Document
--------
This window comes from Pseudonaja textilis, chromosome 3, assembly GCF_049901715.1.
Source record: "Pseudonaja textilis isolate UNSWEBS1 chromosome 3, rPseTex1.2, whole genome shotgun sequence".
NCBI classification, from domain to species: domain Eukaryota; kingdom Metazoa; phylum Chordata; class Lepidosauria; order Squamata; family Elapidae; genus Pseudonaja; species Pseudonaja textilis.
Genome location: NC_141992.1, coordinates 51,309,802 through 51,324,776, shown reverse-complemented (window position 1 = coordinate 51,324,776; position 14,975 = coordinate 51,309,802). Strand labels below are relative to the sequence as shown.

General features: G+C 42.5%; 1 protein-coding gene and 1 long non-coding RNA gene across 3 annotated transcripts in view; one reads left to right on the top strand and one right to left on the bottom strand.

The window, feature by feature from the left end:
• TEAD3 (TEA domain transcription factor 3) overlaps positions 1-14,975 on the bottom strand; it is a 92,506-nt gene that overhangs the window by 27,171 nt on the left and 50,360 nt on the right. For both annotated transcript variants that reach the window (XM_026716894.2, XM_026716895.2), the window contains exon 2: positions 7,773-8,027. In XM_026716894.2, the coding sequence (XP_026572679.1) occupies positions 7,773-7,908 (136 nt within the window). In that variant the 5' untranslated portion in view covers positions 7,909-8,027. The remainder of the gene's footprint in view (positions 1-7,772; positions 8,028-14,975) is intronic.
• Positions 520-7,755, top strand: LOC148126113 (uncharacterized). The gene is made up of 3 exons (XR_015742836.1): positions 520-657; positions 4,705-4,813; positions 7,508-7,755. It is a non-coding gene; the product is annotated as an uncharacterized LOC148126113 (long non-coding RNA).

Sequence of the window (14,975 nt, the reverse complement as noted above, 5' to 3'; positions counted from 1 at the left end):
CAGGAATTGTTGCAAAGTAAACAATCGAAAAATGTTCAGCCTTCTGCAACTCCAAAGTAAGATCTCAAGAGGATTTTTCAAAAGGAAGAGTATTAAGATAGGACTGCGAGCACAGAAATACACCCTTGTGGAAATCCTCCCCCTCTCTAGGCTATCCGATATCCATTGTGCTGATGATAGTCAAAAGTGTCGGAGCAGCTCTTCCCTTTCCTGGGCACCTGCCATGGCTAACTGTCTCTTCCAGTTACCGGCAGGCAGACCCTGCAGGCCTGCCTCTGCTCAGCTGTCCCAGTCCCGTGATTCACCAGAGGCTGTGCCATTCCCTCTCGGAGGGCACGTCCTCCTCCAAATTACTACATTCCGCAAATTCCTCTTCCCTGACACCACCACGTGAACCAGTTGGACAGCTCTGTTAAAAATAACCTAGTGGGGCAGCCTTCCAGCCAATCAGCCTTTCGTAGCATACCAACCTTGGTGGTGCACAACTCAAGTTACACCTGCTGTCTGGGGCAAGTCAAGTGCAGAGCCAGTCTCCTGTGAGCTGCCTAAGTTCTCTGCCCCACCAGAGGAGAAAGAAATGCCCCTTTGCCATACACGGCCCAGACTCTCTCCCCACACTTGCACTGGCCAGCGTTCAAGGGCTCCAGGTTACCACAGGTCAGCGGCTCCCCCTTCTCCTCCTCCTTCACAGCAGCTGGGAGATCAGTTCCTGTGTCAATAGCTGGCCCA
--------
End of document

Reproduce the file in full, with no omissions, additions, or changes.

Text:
This window comes from Pseudonaja textilis, chromosome 3, assembly GCF_049901715.1.
Source record: "Pseudonaja textilis isolate UNSWEBS1 chromosome 3, rPseTex1.2, whole genome shotgun sequence".
NCBI classification, from domain to species: domain Eukaryota; kingdom Metazoa; phylum Chordata; class Lepidosauria; order Squamata; family Elapidae; genus Pseudonaja; species Pseudonaja textilis.
Genome location: NC_141992.1, coordinates 51,309,802 through 51,324,776, shown reverse-complemented (window position 1 = coordinate 51,324,776; position 14,975 = coordinate 51,309,802). Strand labels below are relative to the sequence as shown.

General features: G+C 42.5%; 1 protein-coding gene and 1 long non-coding RNA gene across 3 annotated transcripts in view; one reads left to right on the top strand and one right to left on the bottom strand.

The window, feature by feature from the left end:
• TEAD3 (TEA domain transcription factor 3) overlaps positions 1-14,975 on the bottom strand; it is a 92,506-nt gene that overhangs the window by 27,171 nt on the left and 50,360 nt on the right. For both annotated transcript variants that reach the window (XM_026716894.2, XM_026716895.2), the window contains exon 2: positions 7,773-8,027. In XM_026716894.2, the coding sequence (XP_026572679.1) occupies positions 7,773-7,908 (136 nt within the window). In that variant the 5' untranslated portion in view covers positions 7,909-8,027. The remainder of the gene's footprint in view (positions 1-7,772; positions 8,028-14,975) is intronic.
• Positions 520-7,755, top strand: LOC148126113 (uncharacterized). The gene is made up of 3 exons (XR_015742836.1): positions 520-657; positions 4,705-4,813; positions 7,508-7,755. It is a non-coding gene; the product is annotated as an uncharacterized LOC148126113 (long non-coding RNA).

Sequence of the window (14,975 nt, the reverse complement as noted above, 5' to 3'; positions counted from 1 at the left end):
CAGGAATTGTTGCAAAGTAAACAATCGAAAAATGTTCAGCCTTCTGCAACTCCAAAGTAAGATCTCAAGAGGATTTTTCAAAAGGAAGAGTATTAAGATAGGACTGCGAGCACAGAAATACACCCTTGTGGAAATCCTCCCCCTCTCTAGGCTATCCGATATCCATTGTGCTGATGATAGTCAAAAGTGTCGGAGCAGCTCTTCCCTTTCCTGGGCACCTGCCATGGCTAACTGTCTCTTCCAGTTACCGGCAGGCAGACCCTGCAGGCCTGCCTCTGCTCAGCTGTCCCAGTCCCGTGATTCACCAGAGGCTGTGCCATTCCCTCTCGGAGGGCACGTCCTCCTCCAAATTACTACATTCCGCAAATTCCTCTTCCCTGACACCACCACGTGAACCAGTTGGACAGCTCTGTTAAAAATAACCTAGTGGGGCAGCCTTCCAGCCAATCAGCCTTTCGTAGCATACCAACCTTGGTGGTGCACAACTCAAGTTACACCTGCTGTCTGGGGCAAGTCAAGTGCAGAGCCAGTCTCCTGTGAGCTGCCTAAGTTCTCTGCCCCACCAGAGGAGAAAGAAATGCCCCTTTGCCATACACGGCCCAGACTCTCTCCCCACACTTGCACTGGCCAGCGTTCAAGGGCTCCAGGTTACCACAGGTCAGCGGCTCCCCCTTCTCCTCCTCCTTCACAGCAGCTGGGAGATCAGTTCCTGTGTCAATAGCTGGCCCA